What Is Al Dente?

A Guide to Understanding and Cooking Al Dente

al dente

Getty Images / Laurence Mouton

Pronunciation: al-DEN-tay

The term al dente comes from an Italian phrase which translates as "to the tooth." When cooked al dente, pasta should be tender but still firm to the bite. It shouldn't be mush. Mushy pasta is the bane of all Italian chefs.

Test for Al Dente

Some chefs suggest that when you bite into a piece of pasta which is cooked al dente, you should see a tiny white dot in the center of the pasta. Others say that al dente is when the dot is no longer there. The dot represents the center of the pasta is slightly undercooked. Either way, al dente pasta should have a bite to it.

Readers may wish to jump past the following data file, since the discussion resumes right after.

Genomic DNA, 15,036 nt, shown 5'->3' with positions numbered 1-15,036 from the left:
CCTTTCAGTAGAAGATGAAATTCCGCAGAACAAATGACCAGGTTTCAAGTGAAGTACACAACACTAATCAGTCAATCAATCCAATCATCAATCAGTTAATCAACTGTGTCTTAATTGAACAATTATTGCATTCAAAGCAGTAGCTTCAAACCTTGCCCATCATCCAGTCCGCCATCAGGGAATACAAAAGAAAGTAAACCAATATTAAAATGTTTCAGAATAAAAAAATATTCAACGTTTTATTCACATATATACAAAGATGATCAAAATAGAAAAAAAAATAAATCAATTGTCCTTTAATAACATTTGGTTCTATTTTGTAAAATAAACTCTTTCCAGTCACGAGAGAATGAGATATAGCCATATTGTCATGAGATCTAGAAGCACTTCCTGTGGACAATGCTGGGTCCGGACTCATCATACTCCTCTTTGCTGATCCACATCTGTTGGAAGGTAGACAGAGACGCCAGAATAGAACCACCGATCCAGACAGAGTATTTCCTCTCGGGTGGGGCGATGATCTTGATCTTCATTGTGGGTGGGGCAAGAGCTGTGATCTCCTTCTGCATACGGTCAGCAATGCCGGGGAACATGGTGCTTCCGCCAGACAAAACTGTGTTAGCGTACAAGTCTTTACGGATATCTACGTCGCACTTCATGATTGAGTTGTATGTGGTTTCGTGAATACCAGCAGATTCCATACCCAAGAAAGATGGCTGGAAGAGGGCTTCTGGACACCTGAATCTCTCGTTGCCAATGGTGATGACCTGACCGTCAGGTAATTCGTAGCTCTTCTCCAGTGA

To test for al dente, you can start biting into the pasta a minute or two before the package instructions indicate it should be done. When you bite into it, and your teeth feel some resistance, but the pasta is still tender, you've reached al dente.

Note that al dente will feel different with fresh pasta than it will with dried pasta, and fresh pasta only needs to be cooked for a brief time. Still, even with fresh, the cooked pasta should have some bite to it. Making sure you don't overcook it is even more paramount with fresh pasta, as you will have much less margin for error.